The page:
English 2123:  Odysseys
     Spring 2010


"Character is destiny."  -  Heraclitus

Click here to find out about this ancient artifact. 



Course Information




Major Project














Greek hero Heracles battles the shape-shifting god Achelous. In Book 4 of The Odyssey, Menelaus outwits the shape-shifting god Proteus and finds out how to get home. 

Trips of a Lifetime

Experience the wrath of Achilles and survive this trial by fire.

Ponder with Aristotle the nature of happiness, virtue and work.

Go to hell with Dante and live to tell about it.

Quest with Sir Gawain for the elusive Green Knight.

Be a member of King Henry V's gallant band on St. Crispin's Day.

Rationale for English 2123: Odysseys

Odysseys is "about the greatest theme of all:  the act of learning,          which, though it must be mentored, is interior and individual.  It is not a mere linear movement forward, collecting an aggregate of information and skills.  Nor is it simply an optimistic outlook that ignores real complications and obstacles.   Rather, learning is a genuine making, an act of gathering and forming, by persistence and struggle.  Each act of learning reorganizes reality, each is an authentic creation.  And, as Dorothy Sayers' translation of the Divine Comedy has it, 'the eye by seeing learns to see.'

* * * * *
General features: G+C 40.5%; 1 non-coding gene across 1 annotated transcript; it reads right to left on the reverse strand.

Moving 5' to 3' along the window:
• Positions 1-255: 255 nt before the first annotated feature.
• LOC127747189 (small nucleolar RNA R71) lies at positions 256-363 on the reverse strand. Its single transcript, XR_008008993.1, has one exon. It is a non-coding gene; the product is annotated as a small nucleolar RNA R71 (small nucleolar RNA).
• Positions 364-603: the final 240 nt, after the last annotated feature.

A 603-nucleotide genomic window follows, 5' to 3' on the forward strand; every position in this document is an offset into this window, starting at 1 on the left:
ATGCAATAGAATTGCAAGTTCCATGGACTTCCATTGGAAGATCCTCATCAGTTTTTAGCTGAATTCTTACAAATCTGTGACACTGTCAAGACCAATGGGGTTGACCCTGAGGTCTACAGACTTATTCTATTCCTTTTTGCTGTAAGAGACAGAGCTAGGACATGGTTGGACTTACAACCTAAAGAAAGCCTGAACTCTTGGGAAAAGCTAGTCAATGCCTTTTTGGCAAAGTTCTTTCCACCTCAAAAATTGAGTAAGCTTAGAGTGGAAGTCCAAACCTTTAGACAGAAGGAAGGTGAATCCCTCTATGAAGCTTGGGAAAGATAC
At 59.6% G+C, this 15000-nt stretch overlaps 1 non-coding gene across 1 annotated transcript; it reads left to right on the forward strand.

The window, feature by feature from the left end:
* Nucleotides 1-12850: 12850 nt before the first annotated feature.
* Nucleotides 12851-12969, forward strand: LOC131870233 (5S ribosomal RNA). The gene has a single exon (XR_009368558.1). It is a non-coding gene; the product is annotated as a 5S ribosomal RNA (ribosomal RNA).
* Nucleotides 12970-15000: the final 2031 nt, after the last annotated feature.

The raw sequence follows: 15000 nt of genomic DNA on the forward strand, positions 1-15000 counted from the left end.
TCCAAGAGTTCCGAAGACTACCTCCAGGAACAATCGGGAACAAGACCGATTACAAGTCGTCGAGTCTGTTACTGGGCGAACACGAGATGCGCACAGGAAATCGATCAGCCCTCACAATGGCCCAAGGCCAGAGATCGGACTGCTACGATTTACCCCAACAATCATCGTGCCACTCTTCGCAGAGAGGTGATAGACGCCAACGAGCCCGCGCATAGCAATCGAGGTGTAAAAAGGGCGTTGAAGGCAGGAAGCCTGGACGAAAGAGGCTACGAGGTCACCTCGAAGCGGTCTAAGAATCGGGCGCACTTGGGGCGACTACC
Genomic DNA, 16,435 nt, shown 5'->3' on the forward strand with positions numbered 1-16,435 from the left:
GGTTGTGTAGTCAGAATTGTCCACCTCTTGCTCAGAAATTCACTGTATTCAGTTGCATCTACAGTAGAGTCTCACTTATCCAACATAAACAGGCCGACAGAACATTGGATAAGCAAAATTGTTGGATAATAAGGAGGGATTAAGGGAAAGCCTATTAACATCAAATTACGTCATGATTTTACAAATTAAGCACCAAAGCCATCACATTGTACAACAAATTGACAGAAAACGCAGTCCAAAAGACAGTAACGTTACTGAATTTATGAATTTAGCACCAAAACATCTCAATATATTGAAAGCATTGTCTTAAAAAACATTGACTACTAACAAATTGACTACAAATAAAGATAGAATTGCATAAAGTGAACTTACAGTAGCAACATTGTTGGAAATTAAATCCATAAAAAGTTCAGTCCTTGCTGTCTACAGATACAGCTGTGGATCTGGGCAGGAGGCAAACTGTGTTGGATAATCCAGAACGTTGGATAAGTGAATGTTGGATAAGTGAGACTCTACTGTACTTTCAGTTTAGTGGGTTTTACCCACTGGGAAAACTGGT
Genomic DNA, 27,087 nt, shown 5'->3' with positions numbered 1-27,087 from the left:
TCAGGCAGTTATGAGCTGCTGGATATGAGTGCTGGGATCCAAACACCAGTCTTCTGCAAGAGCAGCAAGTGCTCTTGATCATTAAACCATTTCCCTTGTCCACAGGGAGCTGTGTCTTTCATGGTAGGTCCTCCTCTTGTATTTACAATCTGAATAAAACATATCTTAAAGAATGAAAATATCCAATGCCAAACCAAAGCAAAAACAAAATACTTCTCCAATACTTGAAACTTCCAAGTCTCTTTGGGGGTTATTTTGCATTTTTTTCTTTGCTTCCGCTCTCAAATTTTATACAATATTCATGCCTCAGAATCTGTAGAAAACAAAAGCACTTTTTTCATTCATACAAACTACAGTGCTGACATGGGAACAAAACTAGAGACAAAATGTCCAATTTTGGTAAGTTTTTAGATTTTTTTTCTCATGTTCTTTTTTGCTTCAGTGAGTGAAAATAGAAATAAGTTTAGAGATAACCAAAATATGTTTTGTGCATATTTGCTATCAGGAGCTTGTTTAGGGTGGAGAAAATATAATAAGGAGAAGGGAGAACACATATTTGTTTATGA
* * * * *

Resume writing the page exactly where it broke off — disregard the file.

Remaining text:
"As we encounter these fictional characters in their struggles toward
wisdom, we undergo, in the depths of our psyches, in the channels of our minds, the same struggle.  It is acted out, at the control center, one
might say, of one's being.  And by our efforts to bring together and to
understand the conflicts from within that are engendered by images of
conflicts from without, somehow, miraculously, we learn."
                                                                --Louise Cowan, Classic Texts




Plato (left) with Aristotle, who holds his Nicomachean Ethics

Part of Raphael's painting School of Athens



Created by Dorothy McCaughey   01/26/2010
Louisiana State University